Rekero, Kenya

On the Plains, Waiting

Rekero is a seasonal luxury camp under canvas with nine tents and is located in a part of the Maasai Mara Conservation Area known as Ol Chorro Losoit, close to the confluence of the Talek and Mara rivers.  This area represents an important animal corridor and, combined with the surrounding lands making up the Mara conservation area, provides an extended ecosystem that is vital to the preservation of the wildlife within Maasai Mara National Park itself. Rekero was founded by Ron and Pauline Beaton over 25 years ago, and is today run by their son, Gerard, his wife Rainee Beaton and longtime employee, Jackson Looseyia.

TRAINING GUIDES

The Rekero Trust has funded over a quarter of the 100 graduates from Koiyaki Guiding School to train locals in the guiding profession, at a cost of $46,000 over the past four years. Most of these graduates are now in full-time employment at various lodges around Kenya. It has donated more than 75 pairs of binoculars to the school students to take with them into their new jobs.

On their Laptops at Rekero

On their Laptops at Rekero

At the trust headquarters there is a modern computer classroom for the local schools and communities that includes twelve laptops, some with wireless connection via a satellite. This is possibly the first primary school in Kenya with direct access to the Internet. To guarantee uninterrupted access to the Internet and to minimize dependence on fossil fuel powered generators, the trust has installed a new inverter system and is trying to raise funds to cover solar panels. The trust has also employed a full time computer teacher.

It offers a fully funded 10-day course to local schools and institutions, and has already paid for 12 groups to attend. In 2006-7, the trust built the ‘Bwana Phil’ building that provides accommodations for up to 18 students and two instructors, with shower and toilet facilities as well as a kitchen and a dining room.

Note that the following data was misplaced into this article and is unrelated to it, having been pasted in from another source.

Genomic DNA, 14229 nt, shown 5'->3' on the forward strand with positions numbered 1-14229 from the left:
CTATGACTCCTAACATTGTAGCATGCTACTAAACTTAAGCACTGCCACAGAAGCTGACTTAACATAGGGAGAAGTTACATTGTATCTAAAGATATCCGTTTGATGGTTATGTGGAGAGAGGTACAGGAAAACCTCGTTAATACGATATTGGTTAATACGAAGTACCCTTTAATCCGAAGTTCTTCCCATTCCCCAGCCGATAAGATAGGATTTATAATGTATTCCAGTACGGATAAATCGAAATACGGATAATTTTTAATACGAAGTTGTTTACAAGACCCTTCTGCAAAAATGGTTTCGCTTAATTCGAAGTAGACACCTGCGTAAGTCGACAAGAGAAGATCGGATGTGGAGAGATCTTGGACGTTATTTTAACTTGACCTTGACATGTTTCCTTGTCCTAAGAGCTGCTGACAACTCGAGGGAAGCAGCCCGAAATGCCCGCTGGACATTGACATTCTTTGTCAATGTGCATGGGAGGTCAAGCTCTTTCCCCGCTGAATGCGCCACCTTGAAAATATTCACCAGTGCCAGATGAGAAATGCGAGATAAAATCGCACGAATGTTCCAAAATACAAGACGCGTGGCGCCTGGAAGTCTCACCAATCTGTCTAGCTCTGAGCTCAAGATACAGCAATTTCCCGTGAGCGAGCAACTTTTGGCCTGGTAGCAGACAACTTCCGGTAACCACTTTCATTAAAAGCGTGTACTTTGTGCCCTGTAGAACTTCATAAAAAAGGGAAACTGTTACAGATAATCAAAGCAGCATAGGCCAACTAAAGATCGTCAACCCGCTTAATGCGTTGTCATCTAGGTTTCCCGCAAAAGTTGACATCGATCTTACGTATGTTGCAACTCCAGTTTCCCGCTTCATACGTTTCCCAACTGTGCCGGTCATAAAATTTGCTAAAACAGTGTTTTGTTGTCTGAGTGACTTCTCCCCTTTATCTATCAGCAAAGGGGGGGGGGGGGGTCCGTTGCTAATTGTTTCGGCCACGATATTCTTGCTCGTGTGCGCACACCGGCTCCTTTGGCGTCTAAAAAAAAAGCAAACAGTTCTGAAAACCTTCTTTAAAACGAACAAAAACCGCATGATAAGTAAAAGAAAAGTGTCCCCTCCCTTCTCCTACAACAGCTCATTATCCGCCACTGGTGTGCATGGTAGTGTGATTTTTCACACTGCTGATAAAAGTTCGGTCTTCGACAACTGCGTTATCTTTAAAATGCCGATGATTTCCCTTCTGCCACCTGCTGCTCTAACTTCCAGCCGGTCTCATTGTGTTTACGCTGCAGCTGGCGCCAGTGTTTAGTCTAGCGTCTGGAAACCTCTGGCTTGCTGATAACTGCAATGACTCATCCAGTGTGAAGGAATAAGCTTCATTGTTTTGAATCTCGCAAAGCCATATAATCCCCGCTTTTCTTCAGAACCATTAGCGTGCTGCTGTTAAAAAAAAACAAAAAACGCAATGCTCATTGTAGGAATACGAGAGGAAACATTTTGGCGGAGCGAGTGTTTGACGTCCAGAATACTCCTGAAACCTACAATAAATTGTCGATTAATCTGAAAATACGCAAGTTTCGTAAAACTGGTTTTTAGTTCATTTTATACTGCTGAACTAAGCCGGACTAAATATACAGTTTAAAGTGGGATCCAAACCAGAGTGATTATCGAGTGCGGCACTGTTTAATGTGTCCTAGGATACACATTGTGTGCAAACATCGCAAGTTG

Home on the Range

The trust has funded two community scouts for the last four years to patrol the Rekero conservancy for poachers and other possible violations. It has also funded a carpenter for the last five years to make and maintain school desks and carry out other repairs.

The trust has, among other things, provided a new 50,000-liter water tank and guttering system to bring clean drinking water to Ngousani School; supplied 125 metal-framed heavy-duty desks with hard wood tops to the school; contributed $720 to repairing the school’s bore hole pump, as well as providing ongoing sponsorship of 16 pupils; given over $6,000 worth of schoolbooks, stationary, pens, pencils, and sports equipment to three other local schools; and erected a security fence around the Aitong School, as well as sponsored an additional teacher there.

The trust is involved in numerous other community projects, from litter collection to tree planting to the construction of a sanctuary for cheetah orphans in Nairobi.  The Rekero directors helped found both the Olare Orok and Mara North conservancies.

IN THEIR OWN WORDS

“We place equal weight on, and therefore divide funds equally between, education and the environment, including wildlife, as they are inextricably linked. “

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